According to the Washington Department of Fish and Wildllife, fishing opportunities look promising for chinook in Washington’s ocean waters and the Columbia River, as well as for coho in coastal bays and rivers, according to preseason salmon forecasts released today at a public meeting in Olympia.
Forecasts for chinook, coho, sockeye and chum salmon mark the starting point for developing 2012 salmon-fishing seasons in Puget Sound, the Columbia River and Washington coastal areas. The forecasts were developed by the Washington Department of Fish and Wildlife (WDFW) and treaty Indian tribes.
Fishery managers have scheduled a series of public meetings over the next few weeks to discuss potential fishing opportunities before finalizing seasons in early-April. A meeting schedule, salmon forecasts and information about the salmon season-setting process are available on WDFW’s website at http://wdfw.wa.gov/fishing/northfalcon/.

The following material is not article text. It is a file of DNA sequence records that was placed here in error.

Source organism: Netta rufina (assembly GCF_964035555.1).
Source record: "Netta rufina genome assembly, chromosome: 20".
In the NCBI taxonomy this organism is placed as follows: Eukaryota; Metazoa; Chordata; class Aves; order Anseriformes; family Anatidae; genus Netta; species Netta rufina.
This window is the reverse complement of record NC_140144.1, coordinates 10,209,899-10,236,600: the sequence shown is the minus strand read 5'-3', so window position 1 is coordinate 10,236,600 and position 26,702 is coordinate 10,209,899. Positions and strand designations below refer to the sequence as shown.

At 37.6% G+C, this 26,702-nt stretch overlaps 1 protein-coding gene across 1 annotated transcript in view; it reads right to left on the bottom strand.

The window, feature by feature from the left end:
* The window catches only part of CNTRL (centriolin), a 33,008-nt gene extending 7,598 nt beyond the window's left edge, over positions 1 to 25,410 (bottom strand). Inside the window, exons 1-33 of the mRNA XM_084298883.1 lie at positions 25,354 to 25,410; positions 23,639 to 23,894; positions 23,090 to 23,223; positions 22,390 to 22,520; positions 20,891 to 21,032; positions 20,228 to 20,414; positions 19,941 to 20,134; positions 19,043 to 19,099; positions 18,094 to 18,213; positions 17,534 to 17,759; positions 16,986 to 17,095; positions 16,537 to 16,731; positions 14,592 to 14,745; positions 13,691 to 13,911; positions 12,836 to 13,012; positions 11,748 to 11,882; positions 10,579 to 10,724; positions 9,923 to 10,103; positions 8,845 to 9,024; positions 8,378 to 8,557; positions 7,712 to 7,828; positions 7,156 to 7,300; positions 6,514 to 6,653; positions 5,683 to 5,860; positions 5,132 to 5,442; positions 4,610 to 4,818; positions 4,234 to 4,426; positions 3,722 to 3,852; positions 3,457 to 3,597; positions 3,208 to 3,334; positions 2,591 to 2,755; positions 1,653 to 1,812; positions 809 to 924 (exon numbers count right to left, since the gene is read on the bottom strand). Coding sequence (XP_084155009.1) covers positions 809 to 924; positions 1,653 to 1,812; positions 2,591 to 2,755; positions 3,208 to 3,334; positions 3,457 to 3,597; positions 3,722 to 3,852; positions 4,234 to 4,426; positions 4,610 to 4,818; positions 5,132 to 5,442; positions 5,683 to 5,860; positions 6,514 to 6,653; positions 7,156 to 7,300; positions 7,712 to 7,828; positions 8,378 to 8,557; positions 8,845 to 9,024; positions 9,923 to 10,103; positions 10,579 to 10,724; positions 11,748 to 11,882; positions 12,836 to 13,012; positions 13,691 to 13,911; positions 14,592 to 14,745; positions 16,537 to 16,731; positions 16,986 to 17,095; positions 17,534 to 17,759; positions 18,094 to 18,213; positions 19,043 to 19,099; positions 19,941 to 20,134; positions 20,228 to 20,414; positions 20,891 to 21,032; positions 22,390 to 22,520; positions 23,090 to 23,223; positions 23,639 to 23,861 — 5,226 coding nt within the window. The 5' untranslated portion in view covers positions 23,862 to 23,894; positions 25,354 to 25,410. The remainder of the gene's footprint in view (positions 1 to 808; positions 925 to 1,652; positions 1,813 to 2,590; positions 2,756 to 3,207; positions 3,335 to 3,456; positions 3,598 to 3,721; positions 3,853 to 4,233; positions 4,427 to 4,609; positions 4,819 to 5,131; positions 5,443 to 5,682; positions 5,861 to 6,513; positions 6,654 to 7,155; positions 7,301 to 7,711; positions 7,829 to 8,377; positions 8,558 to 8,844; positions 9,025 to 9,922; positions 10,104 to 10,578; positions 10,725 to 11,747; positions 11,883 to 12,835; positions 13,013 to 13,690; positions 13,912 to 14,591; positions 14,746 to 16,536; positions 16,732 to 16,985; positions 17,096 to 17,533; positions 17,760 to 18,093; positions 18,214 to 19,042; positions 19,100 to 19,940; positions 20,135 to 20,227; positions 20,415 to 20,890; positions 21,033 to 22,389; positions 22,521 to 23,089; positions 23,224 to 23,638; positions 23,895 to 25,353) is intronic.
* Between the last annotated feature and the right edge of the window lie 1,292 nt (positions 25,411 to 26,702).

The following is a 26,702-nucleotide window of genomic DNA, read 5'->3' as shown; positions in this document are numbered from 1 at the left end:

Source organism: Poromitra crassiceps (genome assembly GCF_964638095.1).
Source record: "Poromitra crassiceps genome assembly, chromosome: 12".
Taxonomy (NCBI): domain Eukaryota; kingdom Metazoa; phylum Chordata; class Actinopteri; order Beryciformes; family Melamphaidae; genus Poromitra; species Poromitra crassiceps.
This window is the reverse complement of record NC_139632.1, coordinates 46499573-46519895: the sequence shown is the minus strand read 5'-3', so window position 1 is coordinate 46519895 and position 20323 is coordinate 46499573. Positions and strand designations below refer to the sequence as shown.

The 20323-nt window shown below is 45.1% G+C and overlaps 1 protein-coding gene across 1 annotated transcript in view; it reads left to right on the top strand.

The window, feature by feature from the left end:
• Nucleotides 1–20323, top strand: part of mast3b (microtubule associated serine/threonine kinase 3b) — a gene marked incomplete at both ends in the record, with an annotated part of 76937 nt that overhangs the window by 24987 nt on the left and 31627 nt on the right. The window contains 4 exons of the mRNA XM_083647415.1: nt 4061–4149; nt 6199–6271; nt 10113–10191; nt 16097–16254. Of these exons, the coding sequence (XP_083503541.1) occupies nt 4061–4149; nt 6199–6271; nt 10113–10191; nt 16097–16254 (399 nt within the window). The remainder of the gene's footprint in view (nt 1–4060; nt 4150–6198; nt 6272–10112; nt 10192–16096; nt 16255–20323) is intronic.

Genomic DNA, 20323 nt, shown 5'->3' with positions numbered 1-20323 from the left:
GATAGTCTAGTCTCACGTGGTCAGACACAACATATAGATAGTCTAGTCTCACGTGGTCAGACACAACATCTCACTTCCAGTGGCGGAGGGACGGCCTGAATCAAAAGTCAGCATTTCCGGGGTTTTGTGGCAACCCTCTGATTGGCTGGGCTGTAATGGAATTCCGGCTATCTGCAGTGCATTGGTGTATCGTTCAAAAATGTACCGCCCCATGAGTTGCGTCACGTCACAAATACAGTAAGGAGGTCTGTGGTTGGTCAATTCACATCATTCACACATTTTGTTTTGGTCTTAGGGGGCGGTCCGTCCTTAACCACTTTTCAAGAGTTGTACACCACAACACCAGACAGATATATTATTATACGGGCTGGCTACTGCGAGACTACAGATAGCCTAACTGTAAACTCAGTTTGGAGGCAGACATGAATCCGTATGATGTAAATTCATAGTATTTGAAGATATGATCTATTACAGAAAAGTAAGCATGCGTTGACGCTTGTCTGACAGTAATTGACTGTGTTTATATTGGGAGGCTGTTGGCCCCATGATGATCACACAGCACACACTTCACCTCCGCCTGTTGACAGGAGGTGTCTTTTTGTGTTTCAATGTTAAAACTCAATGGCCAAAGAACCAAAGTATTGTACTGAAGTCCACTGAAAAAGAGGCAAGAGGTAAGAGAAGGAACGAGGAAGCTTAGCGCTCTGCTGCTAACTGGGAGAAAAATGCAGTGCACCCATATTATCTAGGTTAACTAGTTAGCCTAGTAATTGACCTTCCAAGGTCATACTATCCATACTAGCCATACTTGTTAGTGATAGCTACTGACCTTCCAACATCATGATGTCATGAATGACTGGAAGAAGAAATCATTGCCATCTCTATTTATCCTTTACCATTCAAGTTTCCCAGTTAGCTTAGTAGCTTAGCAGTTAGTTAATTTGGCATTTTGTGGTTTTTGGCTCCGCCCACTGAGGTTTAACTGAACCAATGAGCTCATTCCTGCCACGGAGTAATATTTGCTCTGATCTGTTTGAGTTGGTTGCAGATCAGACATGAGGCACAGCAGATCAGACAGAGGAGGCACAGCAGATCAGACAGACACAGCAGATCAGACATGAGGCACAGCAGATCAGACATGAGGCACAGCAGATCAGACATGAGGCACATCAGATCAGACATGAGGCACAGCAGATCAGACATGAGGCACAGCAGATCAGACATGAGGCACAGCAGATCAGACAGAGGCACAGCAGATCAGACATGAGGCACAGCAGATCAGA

Phil Anderson, WDFW director, said protecting and restoring weak wild salmon populations will continue to be the top priority as fishery managers develop salmon seasons.
“Over the next few weeks, we will work with tribal co-managers and constituents to establish fishing opportunities on abundant runs of hatchery salmon while ensuring we meet or exceed conservation objectives for wild fish populations,” said Anderson.
Anderson noted that state budget reductions over the past three years are also a factor in designing fisheries that can be managed effectively with a reduced staff. State general-fund support for WDFW has been reduced by $38.2 million, or nearly 40 percent, since 2009.
For more information, check out the WDFW website HERE.